By Kim Walter
Spots are filling up quickly for the Shenandoah Valley Discovery Museum's 2013 summer camps.
Mary Braun, museum executive director, said that interested kids and their parents should look into signing up as quickly as possible if they want to secure a spot in one of the camps.
The museum is offering seven week-long camps this summer for community children aged 3 to 14. This year, two are full-day camps, which Braun said would help working parents.
The first camp, Camp Discovery with Mr. Mark, runs from 9:30 a.m. to 4 p.m. June 24-28.
The camp is for elementary-aged kids.
Braun said the camp is "a hit" with participants, as it touches on a variety of topics including science, arts and crafts. Campers will get to hear special guest presenters and spend two days of the week at Jim Barnett Park in Winchester.
"The camp is a great overall experience because kids get to learn things here at the museum, but also get a few field trips," she said. "It's really rich."
A Young Jedi Training Camp is available during two weeks of the summer. The camp leads participants through an exploration of the world around them, but through the lens of the "Star Wars" universe. Braun said the instructor "dresses for the occasion" and encourages kids to get into the theme.
Participants will build robots, create their own planets and spaceships, make up creatures and discover the "force" within in them through teamwork, decision making and confidence building exercises.
The week will end in an "epic battle," Braun added, but not one with real lightsabers.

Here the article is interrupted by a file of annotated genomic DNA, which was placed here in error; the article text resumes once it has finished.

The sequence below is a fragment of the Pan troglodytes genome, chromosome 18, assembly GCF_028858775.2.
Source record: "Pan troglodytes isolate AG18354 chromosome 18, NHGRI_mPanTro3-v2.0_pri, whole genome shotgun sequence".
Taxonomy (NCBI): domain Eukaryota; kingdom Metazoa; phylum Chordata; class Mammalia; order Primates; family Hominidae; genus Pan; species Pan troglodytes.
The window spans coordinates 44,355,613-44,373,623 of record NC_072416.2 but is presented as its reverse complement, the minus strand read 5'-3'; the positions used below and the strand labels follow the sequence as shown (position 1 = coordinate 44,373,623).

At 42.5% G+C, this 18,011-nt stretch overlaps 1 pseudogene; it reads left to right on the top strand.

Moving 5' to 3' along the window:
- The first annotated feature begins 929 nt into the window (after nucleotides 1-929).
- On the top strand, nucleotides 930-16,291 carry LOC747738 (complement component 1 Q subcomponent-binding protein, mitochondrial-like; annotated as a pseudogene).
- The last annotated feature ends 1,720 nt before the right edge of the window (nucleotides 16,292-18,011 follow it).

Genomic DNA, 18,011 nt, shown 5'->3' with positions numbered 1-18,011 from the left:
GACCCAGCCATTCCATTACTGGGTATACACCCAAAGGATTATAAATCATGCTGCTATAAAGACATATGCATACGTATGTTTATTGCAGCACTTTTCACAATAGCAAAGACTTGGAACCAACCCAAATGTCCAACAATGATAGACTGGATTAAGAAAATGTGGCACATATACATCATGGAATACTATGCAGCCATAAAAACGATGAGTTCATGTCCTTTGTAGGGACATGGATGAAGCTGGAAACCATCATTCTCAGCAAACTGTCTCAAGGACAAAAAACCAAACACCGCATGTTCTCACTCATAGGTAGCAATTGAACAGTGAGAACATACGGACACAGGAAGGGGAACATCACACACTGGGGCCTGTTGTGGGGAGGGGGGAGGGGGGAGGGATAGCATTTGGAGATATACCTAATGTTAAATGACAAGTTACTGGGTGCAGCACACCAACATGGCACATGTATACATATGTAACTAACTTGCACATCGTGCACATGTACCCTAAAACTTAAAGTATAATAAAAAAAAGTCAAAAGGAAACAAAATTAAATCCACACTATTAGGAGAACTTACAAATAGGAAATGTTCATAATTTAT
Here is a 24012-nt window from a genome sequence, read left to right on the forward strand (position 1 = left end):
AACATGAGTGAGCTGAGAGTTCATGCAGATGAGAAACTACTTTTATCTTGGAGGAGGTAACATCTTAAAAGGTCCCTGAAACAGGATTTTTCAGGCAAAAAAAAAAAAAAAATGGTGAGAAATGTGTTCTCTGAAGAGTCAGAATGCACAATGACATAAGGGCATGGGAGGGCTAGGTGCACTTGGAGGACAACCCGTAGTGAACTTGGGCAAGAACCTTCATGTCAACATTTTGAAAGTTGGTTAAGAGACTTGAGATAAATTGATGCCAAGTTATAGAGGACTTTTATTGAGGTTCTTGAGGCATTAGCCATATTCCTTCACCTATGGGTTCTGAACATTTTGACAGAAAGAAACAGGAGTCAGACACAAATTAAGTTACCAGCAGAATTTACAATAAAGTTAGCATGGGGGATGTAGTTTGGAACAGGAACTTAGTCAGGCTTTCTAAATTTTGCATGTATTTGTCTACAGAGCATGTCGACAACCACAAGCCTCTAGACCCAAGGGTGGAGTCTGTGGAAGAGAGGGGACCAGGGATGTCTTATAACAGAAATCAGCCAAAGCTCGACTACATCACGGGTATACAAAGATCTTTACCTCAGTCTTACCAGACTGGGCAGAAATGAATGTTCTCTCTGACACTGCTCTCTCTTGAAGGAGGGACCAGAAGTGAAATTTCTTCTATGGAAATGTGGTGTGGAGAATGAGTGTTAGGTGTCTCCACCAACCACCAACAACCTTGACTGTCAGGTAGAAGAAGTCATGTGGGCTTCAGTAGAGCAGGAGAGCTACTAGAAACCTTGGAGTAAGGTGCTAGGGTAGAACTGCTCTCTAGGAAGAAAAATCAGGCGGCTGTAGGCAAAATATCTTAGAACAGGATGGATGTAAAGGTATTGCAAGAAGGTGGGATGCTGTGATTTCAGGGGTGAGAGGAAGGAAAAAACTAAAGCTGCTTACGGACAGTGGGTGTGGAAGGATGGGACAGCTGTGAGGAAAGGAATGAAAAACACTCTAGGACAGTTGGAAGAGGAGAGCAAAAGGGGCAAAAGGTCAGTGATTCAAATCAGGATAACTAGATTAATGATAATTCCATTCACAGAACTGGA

Art Out of the Box with Mr. Mark is another popular camp, Braun said.
"Last year, Mr. Mark parked his car right outside the museum and let the kids paint it," she said. The camp runs for a week in mid-July and again at the end of July and into the beginning of August.
Chess Camp with Jim Moyer is also available at the end of July. Braun said it's for children who are just starting to learn how to play, as well as those who are very familiar with the game.
The museum's paleo-curator, Geb Bennett, will lead a week of Paleo Camp in early August. The focus is on fossils and dinosaurs, and Braun said participants will get to embark on two field trips on which they will find their own fossils. Kids also will get a better idea of what a fossil represents and what can be assumed from the findings.
The Discovery Museum has several community partners working with the camps, including the Smithsonian Conservation Biology Institute in Front Royal. This year, participants of the full-day, week-long EcoBioGeo Camp will spend time learning on-site with scientists at the institute.
The focus of the camp will be on endangered species and worldwide conservation efforts.
Another partnership between the museum and the Museum of the Shenandoah Valley has resulted in a new camp - Gander in the Gardens. The program is unique to the on-site Glen Burnie Gardens, Braun said, and will help participants gain an understanding of environmental awareness within this area.
While each camp has an educational element, Braun said it's important that the experience is fun for all involved.
"The thing is, they are summer camps, and kids are out of school, so we definitely want it to be a fun and silly time too," she said.
The main focus of all the camps revolve around the STEM subjects - science, technology, engineering and mathematics.
"We like to say that the camps are more STEAM related, though, because we throw art in there as well," Braun said.
One-day camps are also available for preschool aged children. Braun said parents can request for their children to be put on a waiting list if spots are full for a camp. She said age limits can be negotiated as well.
The camps are open to children in all surrounding counties. For more information, go to www.discoverymuseum.net or call the Discovery Museum at 540-722-2020.
Contact staff writer Kim Walter at 540-465-5137 ext. 191, or email@example.com